A flier for a prominent Chinese hacker’s presentation on the how-tos and wherefores of hacking, drawing on sources as diverse as Shakespeare, the Diamond Sutra, and … Google. Click through to view FP's exclusive slideshow.
The autobiography of hacker SharpWinner opens on a bunch of young men in a high-rise apartment thick with cigarette smoke, in an unnamed city somewhere in China. Hacking is hard work, and this particular group, one of hundreds spread across the country, has been at it for hours. But the alpha male of the group, a "handsome and bright youth" -- throughout The Turbulent Times of the Red Hackers, SharpWinner refers to himself in the third person -- is unflappable. After he completes a backdoor intrusion into a Japanese website, he takes a break to field text messages from female admirers.
It would be easy to dismiss SharpWinner, who has promoted his book on national television, claiming he has a movie deal in the works, as an attention-hungry stuntman. And in fact, the news that Google and dozens of other companies had been hit by a mammoth attack originating in China this past winter evoked the strong arm of the Chinese government -- not SharpWinner's amorphous world of hacker bandits. The Internet giant said the decision to go public with information on Operation Aurora, as the hack has been dubbed, "goes to the heart of a much bigger global debate about freedom of speech." The Chinese government's spying on the email accounts of human rights activists, Google intimated, was behind its threat to pull out of China. (It has yet to make good on that claim.)
But a report released Tuesday by Atlanta security firm Damballa says the Aurora attack looks like work of amateurs working with unsophisticated tools. That revelation, along with a separate story in the Financial Times that a freelancer wrote the Aurora code, is focusing attention on China's loose web of cowboy hackers. And SharpWinner -- the leader of a coalition including anywhere from 50,000 to 100,000 civilian members and, before he disappeared from public view in 2007, a regular participant in international cyberconflicts, including the 2001 hacker war stretching from China to the White House -- is just the beginning.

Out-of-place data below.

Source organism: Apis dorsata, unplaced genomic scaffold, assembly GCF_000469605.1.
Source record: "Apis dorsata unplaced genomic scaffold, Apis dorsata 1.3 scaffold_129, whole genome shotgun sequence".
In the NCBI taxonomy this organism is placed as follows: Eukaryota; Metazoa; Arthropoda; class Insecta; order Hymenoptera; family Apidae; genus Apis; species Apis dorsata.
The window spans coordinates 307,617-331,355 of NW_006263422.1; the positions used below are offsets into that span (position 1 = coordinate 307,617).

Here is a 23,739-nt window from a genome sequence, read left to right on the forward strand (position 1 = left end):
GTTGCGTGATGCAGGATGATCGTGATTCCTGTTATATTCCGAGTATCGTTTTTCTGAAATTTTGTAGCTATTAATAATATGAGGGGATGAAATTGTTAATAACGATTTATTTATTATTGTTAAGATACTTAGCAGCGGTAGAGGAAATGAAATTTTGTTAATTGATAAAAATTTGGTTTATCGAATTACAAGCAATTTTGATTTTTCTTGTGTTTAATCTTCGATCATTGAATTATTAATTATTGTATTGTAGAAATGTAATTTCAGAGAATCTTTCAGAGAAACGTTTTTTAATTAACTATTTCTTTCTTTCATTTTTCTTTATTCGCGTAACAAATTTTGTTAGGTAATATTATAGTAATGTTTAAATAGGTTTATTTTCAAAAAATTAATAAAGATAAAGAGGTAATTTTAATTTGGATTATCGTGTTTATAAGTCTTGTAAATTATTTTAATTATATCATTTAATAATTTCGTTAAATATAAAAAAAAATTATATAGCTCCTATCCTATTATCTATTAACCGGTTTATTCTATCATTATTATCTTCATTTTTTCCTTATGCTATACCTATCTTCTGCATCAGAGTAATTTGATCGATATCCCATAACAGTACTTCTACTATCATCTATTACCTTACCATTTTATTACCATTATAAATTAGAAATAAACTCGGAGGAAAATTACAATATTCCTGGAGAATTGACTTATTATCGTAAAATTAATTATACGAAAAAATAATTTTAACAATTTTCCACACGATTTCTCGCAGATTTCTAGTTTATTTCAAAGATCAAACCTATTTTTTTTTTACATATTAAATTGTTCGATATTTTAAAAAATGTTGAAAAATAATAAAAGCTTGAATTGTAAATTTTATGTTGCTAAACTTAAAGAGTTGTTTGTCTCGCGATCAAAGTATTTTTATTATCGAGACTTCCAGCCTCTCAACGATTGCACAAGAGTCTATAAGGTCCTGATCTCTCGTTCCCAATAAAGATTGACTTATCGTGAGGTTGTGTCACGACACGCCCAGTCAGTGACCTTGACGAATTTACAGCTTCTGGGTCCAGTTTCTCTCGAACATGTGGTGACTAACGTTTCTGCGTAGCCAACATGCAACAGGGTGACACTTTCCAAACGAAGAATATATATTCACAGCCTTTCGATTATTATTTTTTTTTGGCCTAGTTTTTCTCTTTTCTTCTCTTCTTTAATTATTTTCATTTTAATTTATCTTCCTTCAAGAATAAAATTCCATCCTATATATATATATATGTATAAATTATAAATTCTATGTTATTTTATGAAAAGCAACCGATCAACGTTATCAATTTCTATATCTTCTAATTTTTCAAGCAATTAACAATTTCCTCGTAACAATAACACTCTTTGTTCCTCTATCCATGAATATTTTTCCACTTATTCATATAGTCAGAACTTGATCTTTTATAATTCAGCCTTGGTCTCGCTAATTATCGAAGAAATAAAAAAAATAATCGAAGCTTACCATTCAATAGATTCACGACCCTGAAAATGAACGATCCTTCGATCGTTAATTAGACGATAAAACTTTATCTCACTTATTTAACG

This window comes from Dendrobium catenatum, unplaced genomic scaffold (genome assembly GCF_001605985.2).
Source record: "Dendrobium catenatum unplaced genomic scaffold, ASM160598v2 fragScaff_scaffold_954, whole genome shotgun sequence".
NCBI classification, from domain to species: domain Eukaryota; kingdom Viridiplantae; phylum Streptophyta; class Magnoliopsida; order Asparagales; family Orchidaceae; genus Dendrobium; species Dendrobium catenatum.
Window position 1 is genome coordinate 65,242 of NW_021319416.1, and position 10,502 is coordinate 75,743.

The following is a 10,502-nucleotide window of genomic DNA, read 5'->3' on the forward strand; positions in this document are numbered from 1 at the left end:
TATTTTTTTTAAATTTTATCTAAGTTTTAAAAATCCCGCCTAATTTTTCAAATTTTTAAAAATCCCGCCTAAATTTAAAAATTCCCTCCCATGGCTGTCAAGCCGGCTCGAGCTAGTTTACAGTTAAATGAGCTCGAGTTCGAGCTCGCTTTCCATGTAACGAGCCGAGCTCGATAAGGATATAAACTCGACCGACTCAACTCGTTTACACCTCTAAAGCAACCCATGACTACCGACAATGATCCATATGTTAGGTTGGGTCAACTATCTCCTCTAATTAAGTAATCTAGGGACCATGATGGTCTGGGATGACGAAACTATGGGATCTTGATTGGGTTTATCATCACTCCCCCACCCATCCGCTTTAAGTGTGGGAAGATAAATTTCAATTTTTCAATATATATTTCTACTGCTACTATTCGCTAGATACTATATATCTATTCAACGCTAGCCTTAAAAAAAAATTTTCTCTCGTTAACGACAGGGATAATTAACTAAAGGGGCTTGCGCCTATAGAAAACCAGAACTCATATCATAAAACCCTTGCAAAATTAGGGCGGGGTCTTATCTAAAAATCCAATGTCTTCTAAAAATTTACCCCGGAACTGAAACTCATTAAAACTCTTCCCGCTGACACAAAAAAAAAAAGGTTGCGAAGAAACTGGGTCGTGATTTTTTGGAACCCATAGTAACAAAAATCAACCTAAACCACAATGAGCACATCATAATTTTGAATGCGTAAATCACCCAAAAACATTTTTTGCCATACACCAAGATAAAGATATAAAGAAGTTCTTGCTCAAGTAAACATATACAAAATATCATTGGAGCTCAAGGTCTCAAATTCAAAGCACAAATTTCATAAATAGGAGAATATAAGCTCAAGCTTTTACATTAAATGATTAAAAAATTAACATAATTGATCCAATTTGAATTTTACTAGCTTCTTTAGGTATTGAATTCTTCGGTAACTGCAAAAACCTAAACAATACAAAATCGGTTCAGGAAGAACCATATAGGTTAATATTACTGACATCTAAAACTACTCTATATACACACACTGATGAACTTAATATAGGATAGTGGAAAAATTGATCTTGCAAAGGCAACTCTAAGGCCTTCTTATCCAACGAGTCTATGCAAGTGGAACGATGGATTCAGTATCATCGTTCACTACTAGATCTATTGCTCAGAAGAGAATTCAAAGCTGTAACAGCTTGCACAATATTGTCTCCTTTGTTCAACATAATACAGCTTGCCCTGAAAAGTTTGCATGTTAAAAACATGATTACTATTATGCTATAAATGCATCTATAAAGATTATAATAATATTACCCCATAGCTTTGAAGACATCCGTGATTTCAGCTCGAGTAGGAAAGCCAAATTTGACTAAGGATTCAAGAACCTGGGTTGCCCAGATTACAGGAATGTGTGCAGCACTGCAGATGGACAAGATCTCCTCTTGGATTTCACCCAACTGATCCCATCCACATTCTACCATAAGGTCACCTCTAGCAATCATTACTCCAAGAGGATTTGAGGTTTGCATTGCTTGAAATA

A Chinese Hacker's Manifesto
How star codebreakers like SharpWinner, above, master their trade.
The Aurora attacks represented an attempt by hackers apparently based in China to steal valuable information from leading U.S. companies. (So far the list of victims includes Adobe Systems and Dow Chemical, in addition to Google.* Over the weekend, a security researcher told Computerworld that Aurora might have penetrated more than 100 firms.) Investigators are still trying to understand where Aurora came from and what it means, but already some surprising clues have emerged. The Financial Times story followed on the heels of a New York Times story reporting that researchers have traced the attacks back to two Chinese universities, one of which has long been a training ground for freelance or "patriotic" hackers. Among the implications of these reports: The U.S. understanding of Chinese hacking is seriously out of date.
Western media accounts typically overlook freelancers in favor of bluster about the Chinese government. Some pair breathy accounts of cyberwar with images dredged up from 1960s People's Liberation Army propaganda, as if to suggest China has some centrally administered cyberbureau housing an army of professional hackers. Others make improbable or unsubstantiated allegations. Two years ago, a National Journal cover story claimed Chinese hackers were responsible for the 2003 blackout that crippled much of the U.S. Northeast, an event repeated investigations have attributed to domestic negligence.